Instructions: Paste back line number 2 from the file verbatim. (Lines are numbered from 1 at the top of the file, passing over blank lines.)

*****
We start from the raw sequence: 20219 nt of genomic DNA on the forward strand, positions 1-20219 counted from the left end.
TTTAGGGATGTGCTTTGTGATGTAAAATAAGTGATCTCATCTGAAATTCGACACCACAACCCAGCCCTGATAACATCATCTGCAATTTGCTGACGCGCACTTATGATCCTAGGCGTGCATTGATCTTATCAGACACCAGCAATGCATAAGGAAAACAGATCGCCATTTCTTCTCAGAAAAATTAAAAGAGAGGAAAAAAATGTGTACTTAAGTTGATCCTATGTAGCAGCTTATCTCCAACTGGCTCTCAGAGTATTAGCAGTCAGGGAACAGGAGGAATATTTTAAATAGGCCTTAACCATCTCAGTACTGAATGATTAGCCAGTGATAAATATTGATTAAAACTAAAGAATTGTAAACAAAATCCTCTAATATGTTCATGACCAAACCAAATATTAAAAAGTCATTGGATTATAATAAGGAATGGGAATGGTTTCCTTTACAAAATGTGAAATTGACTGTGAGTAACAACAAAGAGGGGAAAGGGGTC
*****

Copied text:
TTTAGGGATGTGCTTTGTGATGTAAAATAAGTGATCTCATCTGAAATTCGACACCACAACCCAGCCCTGATAACATCATCTGCAATTTGCTGACGCGCACTTATGATCCTAGGCGTGCATTGATCTTATCAGACACCAGCAATGCATAAGGAAAACAGATCGCCATTTCTTCTCAGAAAAATTAAAAGAGAGGAAAAAAATGTGTACTTAAGTTGATCCTATGTAGCAGCTTATCTCCAACTGGCTCTCAGAGTATTAGCAGTCAGGGAACAGGAGGAATATTTTAAATAGGCCTTAACCATCTCAGTACTGAATGATTAGCCAGTGATAAATATTGATTAAAACTAAAGAATTGTAAACAAAATCCTCTAATATGTTCATGACCAAACCAAATATTAAAAAGTCATTGGATTATAATAAGGAATGGGAATGGTTTCCTTTACAAAATGTGAAATTGACTGTGAGTAACAACAAAGAGGGGAAAGGGGTC